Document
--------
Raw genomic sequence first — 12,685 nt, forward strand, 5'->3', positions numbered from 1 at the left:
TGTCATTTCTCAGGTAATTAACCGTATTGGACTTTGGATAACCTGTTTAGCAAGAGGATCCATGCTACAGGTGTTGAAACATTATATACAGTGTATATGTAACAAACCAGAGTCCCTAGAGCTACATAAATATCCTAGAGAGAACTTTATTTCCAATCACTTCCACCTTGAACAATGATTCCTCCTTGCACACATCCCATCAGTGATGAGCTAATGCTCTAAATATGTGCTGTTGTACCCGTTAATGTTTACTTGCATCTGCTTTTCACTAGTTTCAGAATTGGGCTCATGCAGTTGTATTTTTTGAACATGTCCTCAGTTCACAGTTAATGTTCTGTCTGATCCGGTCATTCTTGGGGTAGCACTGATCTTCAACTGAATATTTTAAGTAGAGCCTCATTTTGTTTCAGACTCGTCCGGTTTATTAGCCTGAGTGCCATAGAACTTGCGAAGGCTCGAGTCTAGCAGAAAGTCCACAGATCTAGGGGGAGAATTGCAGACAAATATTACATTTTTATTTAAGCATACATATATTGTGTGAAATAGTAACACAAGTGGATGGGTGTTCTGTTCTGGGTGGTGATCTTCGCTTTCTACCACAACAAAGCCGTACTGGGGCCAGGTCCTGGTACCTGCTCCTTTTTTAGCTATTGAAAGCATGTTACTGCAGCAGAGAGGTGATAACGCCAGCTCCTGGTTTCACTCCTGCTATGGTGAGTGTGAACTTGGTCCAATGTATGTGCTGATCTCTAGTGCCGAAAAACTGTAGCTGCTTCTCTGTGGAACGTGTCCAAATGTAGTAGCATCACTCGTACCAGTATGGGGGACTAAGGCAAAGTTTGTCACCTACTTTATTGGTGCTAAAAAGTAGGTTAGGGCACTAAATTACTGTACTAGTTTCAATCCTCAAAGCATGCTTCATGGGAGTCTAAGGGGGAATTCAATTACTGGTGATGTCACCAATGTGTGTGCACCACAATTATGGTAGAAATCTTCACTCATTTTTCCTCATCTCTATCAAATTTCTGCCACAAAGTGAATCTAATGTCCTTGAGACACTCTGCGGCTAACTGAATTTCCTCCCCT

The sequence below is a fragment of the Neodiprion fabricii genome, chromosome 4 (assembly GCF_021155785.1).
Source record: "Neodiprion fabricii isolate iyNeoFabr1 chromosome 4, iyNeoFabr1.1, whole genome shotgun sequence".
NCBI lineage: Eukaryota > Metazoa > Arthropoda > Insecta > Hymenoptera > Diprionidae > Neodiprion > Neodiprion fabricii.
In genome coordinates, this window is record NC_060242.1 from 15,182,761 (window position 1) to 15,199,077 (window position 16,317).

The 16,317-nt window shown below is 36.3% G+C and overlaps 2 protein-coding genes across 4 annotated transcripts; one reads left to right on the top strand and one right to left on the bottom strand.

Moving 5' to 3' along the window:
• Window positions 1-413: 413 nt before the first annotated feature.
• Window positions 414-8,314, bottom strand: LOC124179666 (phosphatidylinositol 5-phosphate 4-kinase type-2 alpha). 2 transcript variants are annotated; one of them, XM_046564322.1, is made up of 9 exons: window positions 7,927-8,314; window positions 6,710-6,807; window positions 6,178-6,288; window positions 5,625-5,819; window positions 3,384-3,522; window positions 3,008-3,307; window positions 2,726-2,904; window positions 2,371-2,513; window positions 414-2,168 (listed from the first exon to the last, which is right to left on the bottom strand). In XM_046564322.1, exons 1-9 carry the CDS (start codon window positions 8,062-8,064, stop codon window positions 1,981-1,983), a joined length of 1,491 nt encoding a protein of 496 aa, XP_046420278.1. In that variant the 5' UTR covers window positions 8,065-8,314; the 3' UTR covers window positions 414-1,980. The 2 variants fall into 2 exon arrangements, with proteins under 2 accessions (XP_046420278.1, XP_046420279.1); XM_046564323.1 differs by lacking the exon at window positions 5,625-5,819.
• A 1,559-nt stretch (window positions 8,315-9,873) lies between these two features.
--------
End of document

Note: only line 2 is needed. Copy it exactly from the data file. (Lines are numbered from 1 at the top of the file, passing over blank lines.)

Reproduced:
TGTCATTTCTCAGGTAATTAACCGTATTGGACTTTGGATAACCTGTTTAGCAAGAGGATCCATGCTACAGGTGTTGAAACATTATATACAGTGTATATGTAACAAACCAGAGTCCCTAGAGCTACATAAATATCCTAGAGAGAACTTTATTTCCAATCACTTCCACCTTGAACAATGATTCCTCCTTGCACACATCCCATCAGTGATGAGCTAATGCTCTAAATATGTGCTGTTGTACCCGTTAATGTTTACTTGCATCTGCTTTTCACTAGTTTCAGAATTGGGCTCATGCAGTTGTATTTTTTGAACATGTCCTCAGTTCACAGTTAATGTTCTGTCTGATCCGGTCATTCTTGGGGTAGCACTGATCTTCAACTGAATATTTTAAGTAGAGCCTCATTTTGTTTCAGACTCGTCCGGTTTATTAGCCTGAGTGCCATAGAACTTGCGAAGGCTCGAGTCTAGCAGAAAGTCCACAGATCTAGGGGGAGAATTGCAGACAAATATTACATTTTTATTTAAGCATACATATATTGTGTGAAATAGTAACACAAGTGGATGGGTGTTCTGTTCTGGGTGGTGATCTTCGCTTTCTACCACAACAAAGCCGTACTGGGGCCAGGTCCTGGTACCTGCTCCTTTTTTAGCTATTGAAAGCATGTTACTGCAGCAGAGAGGTGATAACGCCAGCTCCTGGTTTCACTCCTGCTATGGTGAGTGTGAACTTGGTCCAATGTATGTGCTGATCTCTAGTGCCGAAAAACTGTAGCTGCTTCTCTGTGGAACGTGTCCAAATGTAGTAGCATCACTCGTACCAGTATGGGGGACTAAGGCAAAGTTTGTCACCTACTTTATTGGTGCTAAAAAGTAGGTTAGGGCACTAAATTACTGTACTAGTTTCAATCCTCAAAGCATGCTTCATGGGAGTCTAAGGGGGAATTCAATTACTGGTGATGTCACCAATGTGTGTGCACCACAATTATGGTAGAAATCTTCACTCATTTTTCCTCATCTCTATCAAATTTCTGCCACAAAGTGAATCTAATGTCCTTGAGACACTCTGCGGCTAACTGAATTTCCTCCCCT